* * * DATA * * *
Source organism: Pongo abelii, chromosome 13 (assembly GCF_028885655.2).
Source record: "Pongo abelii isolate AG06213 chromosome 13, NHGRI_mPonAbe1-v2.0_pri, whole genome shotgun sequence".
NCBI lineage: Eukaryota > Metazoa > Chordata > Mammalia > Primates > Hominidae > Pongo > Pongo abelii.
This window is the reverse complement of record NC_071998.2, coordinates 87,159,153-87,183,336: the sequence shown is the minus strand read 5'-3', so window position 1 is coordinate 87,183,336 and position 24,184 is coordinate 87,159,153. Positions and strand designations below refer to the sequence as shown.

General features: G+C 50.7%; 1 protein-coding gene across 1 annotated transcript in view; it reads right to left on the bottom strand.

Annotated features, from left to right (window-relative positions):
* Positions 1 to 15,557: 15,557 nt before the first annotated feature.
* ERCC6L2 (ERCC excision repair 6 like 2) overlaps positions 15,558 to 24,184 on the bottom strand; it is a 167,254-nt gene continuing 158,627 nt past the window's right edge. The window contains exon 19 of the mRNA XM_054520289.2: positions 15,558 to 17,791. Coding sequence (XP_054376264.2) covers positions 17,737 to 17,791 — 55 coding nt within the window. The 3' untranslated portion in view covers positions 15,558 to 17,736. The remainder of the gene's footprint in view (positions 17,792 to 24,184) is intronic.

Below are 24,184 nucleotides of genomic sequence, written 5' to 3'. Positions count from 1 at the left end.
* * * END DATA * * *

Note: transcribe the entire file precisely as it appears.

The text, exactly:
Source organism: Pongo abelii, chromosome 13 (assembly GCF_028885655.2).
Source record: "Pongo abelii isolate AG06213 chromosome 13, NHGRI_mPonAbe1-v2.0_pri, whole genome shotgun sequence".
NCBI lineage: Eukaryota > Metazoa > Chordata > Mammalia > Primates > Hominidae > Pongo > Pongo abelii.
This window is the reverse complement of record NC_071998.2, coordinates 87,159,153-87,183,336: the sequence shown is the minus strand read 5'-3', so window position 1 is coordinate 87,183,336 and position 24,184 is coordinate 87,159,153. Positions and strand designations below refer to the sequence as shown.

General features: G+C 50.7%; 1 protein-coding gene across 1 annotated transcript in view; it reads right to left on the bottom strand.

Annotated features, from left to right (window-relative positions):
* Positions 1 to 15,557: 15,557 nt before the first annotated feature.
* ERCC6L2 (ERCC excision repair 6 like 2) overlaps positions 15,558 to 24,184 on the bottom strand; it is a 167,254-nt gene continuing 158,627 nt past the window's right edge. The window contains exon 19 of the mRNA XM_054520289.2: positions 15,558 to 17,791. Coding sequence (XP_054376264.2) covers positions 17,737 to 17,791 — 55 coding nt within the window. The 3' untranslated portion in view covers positions 15,558 to 17,736. The remainder of the gene's footprint in view (positions 17,792 to 24,184) is intronic.

Below are 24,184 nucleotides of genomic sequence, written 5' to 3'. Positions count from 1 at the left end.